Posts Tagged ‘distinguished’

A Good Business A Great Life #9: Preferable to all Others

by Jack Hayhow on September 26, 2011

Peter Drucker famously said the purpose of a business is to create and keep a customer.  In order to do that, of course, your business must provide a product, service or experience the customer judges to be preferable to all of the other products, services or experiences currently available.  In other words, you must create a compelling offer for the customer to buy what it is you sell.

A compelling offer has four primary characteristics.  It is:

  1. Meaningful to the customer
  2. Divergent from the competition
  3. Intensely focused
  4. Concisely communicated

Let’s consider each of these characteristics…

Meaningful to the Customer

Since Edward Chamberlin first coined the term “product differentiation” in his 1933 book, The Theory of Monopolistic Competition, marketing gurus have beat the drum of differentiation.  And differentiation is critically important.  But not all differentiation is created equal.  Some differentiating qualities matter to the customer, others don’t.  For example, you might be the only bank in town that has horse in your logo.  That probably doesn’t matter to very many people.  On the other hand, if your bank is open 24 hours a day, that might be meaningful – especially in a community with a large number of night shift workers.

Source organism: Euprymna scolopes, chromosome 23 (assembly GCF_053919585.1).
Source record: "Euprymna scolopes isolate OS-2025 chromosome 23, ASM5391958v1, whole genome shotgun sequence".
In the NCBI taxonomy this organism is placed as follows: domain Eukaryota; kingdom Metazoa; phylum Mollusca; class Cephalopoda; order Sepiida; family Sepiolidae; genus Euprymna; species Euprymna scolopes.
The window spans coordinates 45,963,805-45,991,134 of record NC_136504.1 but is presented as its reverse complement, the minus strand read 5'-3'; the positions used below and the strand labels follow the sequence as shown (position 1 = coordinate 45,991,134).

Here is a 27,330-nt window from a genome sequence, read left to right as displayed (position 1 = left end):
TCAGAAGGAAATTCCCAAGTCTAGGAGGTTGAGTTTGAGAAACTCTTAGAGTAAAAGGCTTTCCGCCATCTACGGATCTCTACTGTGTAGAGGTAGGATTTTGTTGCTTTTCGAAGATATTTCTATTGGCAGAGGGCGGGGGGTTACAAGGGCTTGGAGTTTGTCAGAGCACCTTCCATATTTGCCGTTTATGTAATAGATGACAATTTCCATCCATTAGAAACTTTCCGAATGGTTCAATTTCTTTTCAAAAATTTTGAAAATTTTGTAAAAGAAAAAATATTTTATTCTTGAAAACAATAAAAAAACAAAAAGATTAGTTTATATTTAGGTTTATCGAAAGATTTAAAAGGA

Divergent from the Competition

The second characteristic of a compelling offer is that it is divergent from the competition.  It’s unlikely that what you sell can be completely divergent from your competitors.  But if your product, service or experience isn’t divergent is some significant way, it simply doesn’t provide the customer with a compelling reason to buy from you.

Intensely Focused

The third characteristic of a compelling offer is that it must be intensely focused.  In their wonderful book, Made to Stick, the Heath brothers lobby for focus with this quote from a defense lawyer,

“If you argue ten points, even if each is a good point, when they get back to the jury room they won’t remember any.”

Customers and prospects simply don’t have room in their heads for all of the wonderfulness of your product.  So focus.  Tell them what matters most – emphasize the one thing that is most likely to compel them to buy from you.

Concisely Communicated

Finally, the fourth characteristic – your offer must be concisely communicated.  In the screenwriting trade, this is called the logline, or more commonly, the one-line.  The one-line tells potential viewers what the movie is about.  In his book, Save the Cat, Blake Snyder uses these examples of a one-line:

A cop comes to L.A. to visit his estranged wife and her office building is taken over by terrorists (Die Hard)

A businessman falls in love with a hooker he hires to be his date for the weekend (Pretty Woman)

Your one-line must explain to the customer what he or she gets, and it must do so in a heck of a hurry.  If your customers and prospects can’t easily remember and repeat your one-line, you probably need to keep editing.

If your offer contains these four components, it is likely to be compelling and your company is exceedingly likely to grow… leading to… A Good Business, A Great Life!